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Written andn b Photographed EREKg BA FILM-WORLD PRODUCTION
Music by JOSEPH GREEN Produced by DON MURRAYM and Directed by J UfHN DEREK A BRAINTREE PRODUCTIONS INC.RELEASE

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NOW SHOWING
"AN EXTREMELY EROTIC MOVIE!"
-Playboy Magazine
"EACH SCENE A WORK OF ART."
- Cue Magazine

CINEMA I11
PRESENTS 4
ROMAN POLANSKI'S
REPULSION
1966)
"Hitchcock is too commercial. Repulsion
will succeed where Psycho failed."
-Roman Polariski

"IMAGINAIV IRVEENE!; "'BIG BOY'
OFBAT! A YOUTHFUL FILM- NO SINCEL S O WACKY IS A
YOUTHFUL IN THE BEST SENSE! It'sOSNWLEWSABY, FARCE'" ahAoPPENING!"
funny and it's sad. Director Coppola's WONDER OR STANLEY KUBRICIK FARC., APPEINe
talents are many and well worth A KID HAS ANY YOUNG AMERICAN
watching. There's a freshness to the MADE A FILM AS ORIGINAL, OR JUST PLAIN
eye he casts about New York and a "ORIGINAL. FRESH AND
beat to the heart of it that holds FUNNY AS THIS ONE! Director Coppola's O FRESHFAND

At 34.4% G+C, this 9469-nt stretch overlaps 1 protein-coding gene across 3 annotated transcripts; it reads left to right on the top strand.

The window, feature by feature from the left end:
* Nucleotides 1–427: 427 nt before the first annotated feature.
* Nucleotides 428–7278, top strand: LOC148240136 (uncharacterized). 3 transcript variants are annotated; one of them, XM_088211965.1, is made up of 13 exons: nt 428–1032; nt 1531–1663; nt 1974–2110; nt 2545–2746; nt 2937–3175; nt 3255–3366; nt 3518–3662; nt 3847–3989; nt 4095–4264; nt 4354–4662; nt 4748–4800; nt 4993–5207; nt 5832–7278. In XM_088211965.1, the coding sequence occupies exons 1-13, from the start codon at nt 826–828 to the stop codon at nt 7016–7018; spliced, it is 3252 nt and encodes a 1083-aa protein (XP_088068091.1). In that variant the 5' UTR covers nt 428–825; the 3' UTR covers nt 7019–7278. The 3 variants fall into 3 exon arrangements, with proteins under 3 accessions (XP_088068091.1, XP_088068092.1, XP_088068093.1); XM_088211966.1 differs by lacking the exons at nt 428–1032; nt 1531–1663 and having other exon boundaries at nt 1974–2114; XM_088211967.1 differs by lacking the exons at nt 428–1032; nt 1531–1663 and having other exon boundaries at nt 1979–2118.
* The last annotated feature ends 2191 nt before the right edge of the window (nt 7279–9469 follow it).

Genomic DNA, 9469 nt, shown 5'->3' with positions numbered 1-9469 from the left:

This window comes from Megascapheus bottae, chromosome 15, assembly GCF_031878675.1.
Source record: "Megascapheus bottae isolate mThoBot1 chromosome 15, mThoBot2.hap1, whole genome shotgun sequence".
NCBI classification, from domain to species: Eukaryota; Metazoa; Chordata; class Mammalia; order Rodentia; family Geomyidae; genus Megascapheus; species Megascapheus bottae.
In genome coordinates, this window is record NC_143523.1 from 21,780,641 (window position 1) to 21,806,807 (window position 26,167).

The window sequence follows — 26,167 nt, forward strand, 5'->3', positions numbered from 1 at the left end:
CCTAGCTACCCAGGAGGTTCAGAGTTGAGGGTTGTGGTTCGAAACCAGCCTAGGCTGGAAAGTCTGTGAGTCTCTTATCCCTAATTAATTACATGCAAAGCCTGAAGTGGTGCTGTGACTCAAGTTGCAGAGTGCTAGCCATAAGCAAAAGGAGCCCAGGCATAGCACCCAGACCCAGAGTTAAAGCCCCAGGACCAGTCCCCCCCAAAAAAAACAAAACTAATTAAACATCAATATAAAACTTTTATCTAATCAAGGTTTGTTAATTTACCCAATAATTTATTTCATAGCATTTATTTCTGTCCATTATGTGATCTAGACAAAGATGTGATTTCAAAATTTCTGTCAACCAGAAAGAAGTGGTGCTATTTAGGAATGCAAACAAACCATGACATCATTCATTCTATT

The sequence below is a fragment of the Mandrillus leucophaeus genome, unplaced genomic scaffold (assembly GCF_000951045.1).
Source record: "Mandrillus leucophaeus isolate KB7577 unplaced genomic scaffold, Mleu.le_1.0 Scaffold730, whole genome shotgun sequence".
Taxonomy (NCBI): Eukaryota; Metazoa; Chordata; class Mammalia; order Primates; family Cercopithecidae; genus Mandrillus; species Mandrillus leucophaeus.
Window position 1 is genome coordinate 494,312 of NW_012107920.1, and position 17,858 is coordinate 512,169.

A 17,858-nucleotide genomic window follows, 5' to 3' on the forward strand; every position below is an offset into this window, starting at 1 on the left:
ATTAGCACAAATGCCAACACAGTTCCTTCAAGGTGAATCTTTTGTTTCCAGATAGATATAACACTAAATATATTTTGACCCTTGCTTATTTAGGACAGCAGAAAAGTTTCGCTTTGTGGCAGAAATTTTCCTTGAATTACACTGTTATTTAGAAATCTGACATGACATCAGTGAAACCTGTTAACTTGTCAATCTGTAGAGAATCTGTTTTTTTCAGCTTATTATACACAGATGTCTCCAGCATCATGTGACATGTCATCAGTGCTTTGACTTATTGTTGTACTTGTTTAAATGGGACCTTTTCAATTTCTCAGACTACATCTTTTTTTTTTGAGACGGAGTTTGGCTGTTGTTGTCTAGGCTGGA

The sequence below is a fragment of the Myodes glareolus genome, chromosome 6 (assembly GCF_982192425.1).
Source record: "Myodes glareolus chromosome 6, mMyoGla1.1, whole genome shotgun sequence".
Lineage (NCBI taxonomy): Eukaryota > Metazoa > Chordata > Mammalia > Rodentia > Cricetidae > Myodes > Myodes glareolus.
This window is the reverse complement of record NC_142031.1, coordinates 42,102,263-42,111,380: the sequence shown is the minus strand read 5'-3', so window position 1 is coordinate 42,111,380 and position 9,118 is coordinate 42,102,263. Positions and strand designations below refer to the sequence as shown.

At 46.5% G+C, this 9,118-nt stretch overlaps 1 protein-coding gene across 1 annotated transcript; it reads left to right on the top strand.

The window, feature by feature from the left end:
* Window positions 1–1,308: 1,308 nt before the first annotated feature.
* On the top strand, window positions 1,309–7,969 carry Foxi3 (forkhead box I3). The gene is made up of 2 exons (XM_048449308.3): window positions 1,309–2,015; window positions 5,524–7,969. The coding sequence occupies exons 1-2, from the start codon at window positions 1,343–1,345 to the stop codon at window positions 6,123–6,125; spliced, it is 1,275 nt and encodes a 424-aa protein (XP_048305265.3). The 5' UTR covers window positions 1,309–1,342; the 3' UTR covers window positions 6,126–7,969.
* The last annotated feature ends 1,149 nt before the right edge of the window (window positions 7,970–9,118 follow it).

us captive from first to last. A great cup runneth over with invention, beauty and - Y YOUTHFUL!
deal of artistry and insight!" truth! The performances are marvelous. Coppola strikes
--JuWithoristWaldJournal Tribune A NATIONAL ANTHEM!" an amusing blow
"WITH A MAR-ELOUSLY ALERT -Joseph Morgenstern. Newsweek s for his generation!" AWA
PICTORIAL EYE AND USING HIS "A FANTASTIC SATIRE PLAYED OUT
COLOR CAMERA LIKE A FRENETIC, AGAINST REAL-LIFE "A FUNNY, , '
KALEIDOSCOPIC BLOTTER, COPPOLA R ,NEW YORK! HILARIOUS! , ANT1C, r
FIGURE-SKATES HIS PICTURE ALL 'BRILLIANTLY PLAYED! n[ORIGINAL
OVER NEW YORK, WHICH HAS Funny, contemporary, t
NEVER LOOKED MORE RADIANTLY fastYpaced pop quality
SCENIC! The sound track is niftly {-A mviefortheeys
jucdu yTh o n ' Spoonful!'1 and the eyes have it. " PERFORMA NCES!"
juic d u byThe ovi' "-Playboy maazne l c -Wilam wo, Cue Mqeain.
Howard Thompson. NY.T imes/v
SEVEN ARTS PRODUCTIONS presents
A PHIL FELDMAN PRODUCTION
.vouvrCabi

4

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MAI ZETTERLING'S
Starring
Night GamesTIIULIN
7:00, 9:15--Mon.-Thurs.
7:00, 9:15, 11:30-Fri ;&Sat.
c~nn Q. 1t1" __ C

4F